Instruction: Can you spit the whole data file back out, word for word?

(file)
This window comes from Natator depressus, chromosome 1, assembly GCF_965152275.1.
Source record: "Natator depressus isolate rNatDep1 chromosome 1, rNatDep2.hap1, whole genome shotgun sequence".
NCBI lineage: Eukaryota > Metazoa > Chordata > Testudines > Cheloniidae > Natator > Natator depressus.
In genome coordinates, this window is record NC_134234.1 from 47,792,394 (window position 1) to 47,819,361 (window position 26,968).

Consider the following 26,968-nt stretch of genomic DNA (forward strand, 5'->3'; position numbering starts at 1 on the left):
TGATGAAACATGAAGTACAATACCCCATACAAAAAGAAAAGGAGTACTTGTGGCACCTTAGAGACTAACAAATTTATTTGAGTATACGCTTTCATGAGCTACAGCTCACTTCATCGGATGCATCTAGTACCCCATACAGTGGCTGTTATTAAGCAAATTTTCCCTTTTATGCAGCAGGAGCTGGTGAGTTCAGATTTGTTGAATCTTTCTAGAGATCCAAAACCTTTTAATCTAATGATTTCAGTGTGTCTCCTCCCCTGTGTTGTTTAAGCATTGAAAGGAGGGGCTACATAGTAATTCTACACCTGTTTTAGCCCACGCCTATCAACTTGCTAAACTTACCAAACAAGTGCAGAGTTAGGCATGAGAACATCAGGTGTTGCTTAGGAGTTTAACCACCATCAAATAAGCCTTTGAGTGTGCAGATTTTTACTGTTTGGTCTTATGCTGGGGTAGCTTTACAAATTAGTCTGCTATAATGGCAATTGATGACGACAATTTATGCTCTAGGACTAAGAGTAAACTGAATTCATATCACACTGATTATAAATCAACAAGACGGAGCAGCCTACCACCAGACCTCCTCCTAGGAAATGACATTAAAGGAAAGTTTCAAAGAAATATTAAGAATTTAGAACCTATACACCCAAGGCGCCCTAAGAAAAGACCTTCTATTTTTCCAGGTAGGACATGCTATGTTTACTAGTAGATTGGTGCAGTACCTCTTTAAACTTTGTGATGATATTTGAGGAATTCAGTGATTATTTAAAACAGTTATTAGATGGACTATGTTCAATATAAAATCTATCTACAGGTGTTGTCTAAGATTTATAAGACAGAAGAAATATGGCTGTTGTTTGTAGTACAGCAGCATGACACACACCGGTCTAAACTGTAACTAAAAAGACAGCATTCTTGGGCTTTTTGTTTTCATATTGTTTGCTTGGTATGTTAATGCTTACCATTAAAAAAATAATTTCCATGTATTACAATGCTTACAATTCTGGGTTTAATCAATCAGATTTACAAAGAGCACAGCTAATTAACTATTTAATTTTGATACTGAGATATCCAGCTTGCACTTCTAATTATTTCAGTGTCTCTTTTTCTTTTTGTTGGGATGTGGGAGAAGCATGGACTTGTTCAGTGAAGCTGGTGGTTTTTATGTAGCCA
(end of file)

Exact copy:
This window comes from Natator depressus, chromosome 1, assembly GCF_965152275.1.
Source record: "Natator depressus isolate rNatDep1 chromosome 1, rNatDep2.hap1, whole genome shotgun sequence".
NCBI lineage: Eukaryota > Metazoa > Chordata > Testudines > Cheloniidae > Natator > Natator depressus.
In genome coordinates, this window is record NC_134234.1 from 47,792,394 (window position 1) to 47,819,361 (window position 26,968).

Consider the following 26,968-nt stretch of genomic DNA (forward strand, 5'->3'; position numbering starts at 1 on the left):
TGATGAAACATGAAGTACAATACCCCATACAAAAAGAAAAGGAGTACTTGTGGCACCTTAGAGACTAACAAATTTATTTGAGTATACGCTTTCATGAGCTACAGCTCACTTCATCGGATGCATCTAGTACCCCATACAGTGGCTGTTATTAAGCAAATTTTCCCTTTTATGCAGCAGGAGCTGGTGAGTTCAGATTTGTTGAATCTTTCTAGAGATCCAAAACCTTTTAATCTAATGATTTCAGTGTGTCTCCTCCCCTGTGTTGTTTAAGCATTGAAAGGAGGGGCTACATAGTAATTCTACACCTGTTTTAGCCCACGCCTATCAACTTGCTAAACTTACCAAACAAGTGCAGAGTTAGGCATGAGAACATCAGGTGTTGCTTAGGAGTTTAACCACCATCAAATAAGCCTTTGAGTGTGCAGATTTTTACTGTTTGGTCTTATGCTGGGGTAGCTTTACAAATTAGTCTGCTATAATGGCAATTGATGACGACAATTTATGCTCTAGGACTAAGAGTAAACTGAATTCATATCACACTGATTATAAATCAACAAGACGGAGCAGCCTACCACCAGACCTCCTCCTAGGAAATGACATTAAAGGAAAGTTTCAAAGAAATATTAAGAATTTAGAACCTATACACCCAAGGCGCCCTAAGAAAAGACCTTCTATTTTTCCAGGTAGGACATGCTATGTTTACTAGTAGATTGGTGCAGTACCTCTTTAAACTTTGTGATGATATTTGAGGAATTCAGTGATTATTTAAAACAGTTATTAGATGGACTATGTTCAATATAAAATCTATCTACAGGTGTTGTCTAAGATTTATAAGACAGAAGAAATATGGCTGTTGTTTGTAGTACAGCAGCATGACACACACCGGTCTAAACTGTAACTAAAAAGACAGCATTCTTGGGCTTTTTGTTTTCATATTGTTTGCTTGGTATGTTAATGCTTACCATTAAAAAAATAATTTCCATGTATTACAATGCTTACAATTCTGGGTTTAATCAATCAGATTTACAAAGAGCACAGCTAATTAACTATTTAATTTTGATACTGAGATATCCAGCTTGCACTTCTAATTATTTCAGTGTCTCTTTTTCTTTTTGTTGGGATGTGGGAGAAGCATGGACTTGTTCAGTGAAGCTGGTGGTTTTTATGTAGCCA